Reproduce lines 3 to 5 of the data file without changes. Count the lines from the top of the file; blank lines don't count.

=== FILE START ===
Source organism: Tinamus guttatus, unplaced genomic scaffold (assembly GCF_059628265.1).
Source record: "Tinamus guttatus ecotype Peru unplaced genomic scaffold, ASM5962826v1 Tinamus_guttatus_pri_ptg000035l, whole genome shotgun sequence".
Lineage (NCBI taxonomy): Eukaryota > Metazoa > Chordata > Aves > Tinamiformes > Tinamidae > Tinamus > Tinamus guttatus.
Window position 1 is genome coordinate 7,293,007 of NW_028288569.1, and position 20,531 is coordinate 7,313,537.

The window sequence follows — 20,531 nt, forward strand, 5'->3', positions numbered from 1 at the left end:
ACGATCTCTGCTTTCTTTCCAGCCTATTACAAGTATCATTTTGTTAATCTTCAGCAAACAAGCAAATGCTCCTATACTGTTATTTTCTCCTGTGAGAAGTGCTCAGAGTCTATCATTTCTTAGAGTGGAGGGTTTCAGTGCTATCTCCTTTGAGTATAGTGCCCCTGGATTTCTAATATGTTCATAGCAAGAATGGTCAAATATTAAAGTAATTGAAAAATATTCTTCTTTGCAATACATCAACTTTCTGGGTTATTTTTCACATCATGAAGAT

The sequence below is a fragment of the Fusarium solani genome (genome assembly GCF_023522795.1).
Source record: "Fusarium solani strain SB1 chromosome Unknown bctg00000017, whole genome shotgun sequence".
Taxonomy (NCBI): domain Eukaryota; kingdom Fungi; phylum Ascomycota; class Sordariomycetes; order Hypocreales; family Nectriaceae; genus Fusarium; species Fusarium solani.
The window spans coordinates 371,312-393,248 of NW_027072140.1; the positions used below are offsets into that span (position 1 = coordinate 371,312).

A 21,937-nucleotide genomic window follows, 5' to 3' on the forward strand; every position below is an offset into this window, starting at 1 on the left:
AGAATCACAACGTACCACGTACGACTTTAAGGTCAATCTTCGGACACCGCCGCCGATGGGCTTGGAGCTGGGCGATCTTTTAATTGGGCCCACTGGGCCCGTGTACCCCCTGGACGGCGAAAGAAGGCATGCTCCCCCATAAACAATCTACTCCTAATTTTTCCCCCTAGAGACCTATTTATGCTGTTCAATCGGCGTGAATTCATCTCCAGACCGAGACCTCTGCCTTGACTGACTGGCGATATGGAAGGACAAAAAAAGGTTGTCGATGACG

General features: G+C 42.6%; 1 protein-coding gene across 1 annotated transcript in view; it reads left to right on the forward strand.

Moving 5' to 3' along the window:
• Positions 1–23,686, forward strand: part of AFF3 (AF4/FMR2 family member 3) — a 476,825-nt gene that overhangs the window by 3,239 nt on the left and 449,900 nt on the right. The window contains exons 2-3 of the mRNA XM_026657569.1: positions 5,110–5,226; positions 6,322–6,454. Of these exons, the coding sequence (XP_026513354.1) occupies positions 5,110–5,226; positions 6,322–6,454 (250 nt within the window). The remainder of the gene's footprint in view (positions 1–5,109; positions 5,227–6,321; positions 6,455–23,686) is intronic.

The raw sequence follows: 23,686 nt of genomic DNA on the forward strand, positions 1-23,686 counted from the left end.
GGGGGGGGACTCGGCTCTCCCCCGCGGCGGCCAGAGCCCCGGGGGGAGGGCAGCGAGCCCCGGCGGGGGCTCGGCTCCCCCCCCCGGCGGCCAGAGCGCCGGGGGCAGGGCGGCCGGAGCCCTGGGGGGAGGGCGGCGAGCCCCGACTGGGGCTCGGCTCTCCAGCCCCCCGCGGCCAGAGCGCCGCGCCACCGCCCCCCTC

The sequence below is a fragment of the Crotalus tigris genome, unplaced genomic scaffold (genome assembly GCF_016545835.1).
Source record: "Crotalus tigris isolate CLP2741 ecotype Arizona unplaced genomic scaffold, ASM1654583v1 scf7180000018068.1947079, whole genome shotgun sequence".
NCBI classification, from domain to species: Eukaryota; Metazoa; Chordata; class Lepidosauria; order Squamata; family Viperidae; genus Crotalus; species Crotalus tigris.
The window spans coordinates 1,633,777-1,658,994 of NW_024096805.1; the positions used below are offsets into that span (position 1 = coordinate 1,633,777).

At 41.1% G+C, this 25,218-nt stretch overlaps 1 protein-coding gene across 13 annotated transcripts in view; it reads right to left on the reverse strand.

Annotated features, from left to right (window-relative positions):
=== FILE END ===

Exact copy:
Lineage (NCBI taxonomy): Eukaryota > Metazoa > Chordata > Aves > Tinamiformes > Tinamidae > Tinamus > Tinamus guttatus.
Window position 1 is genome coordinate 7,293,007 of NW_028288569.1, and position 20,531 is coordinate 7,313,537.

The window sequence follows — 20,531 nt, forward strand, 5'->3', positions numbered from 1 at the left end: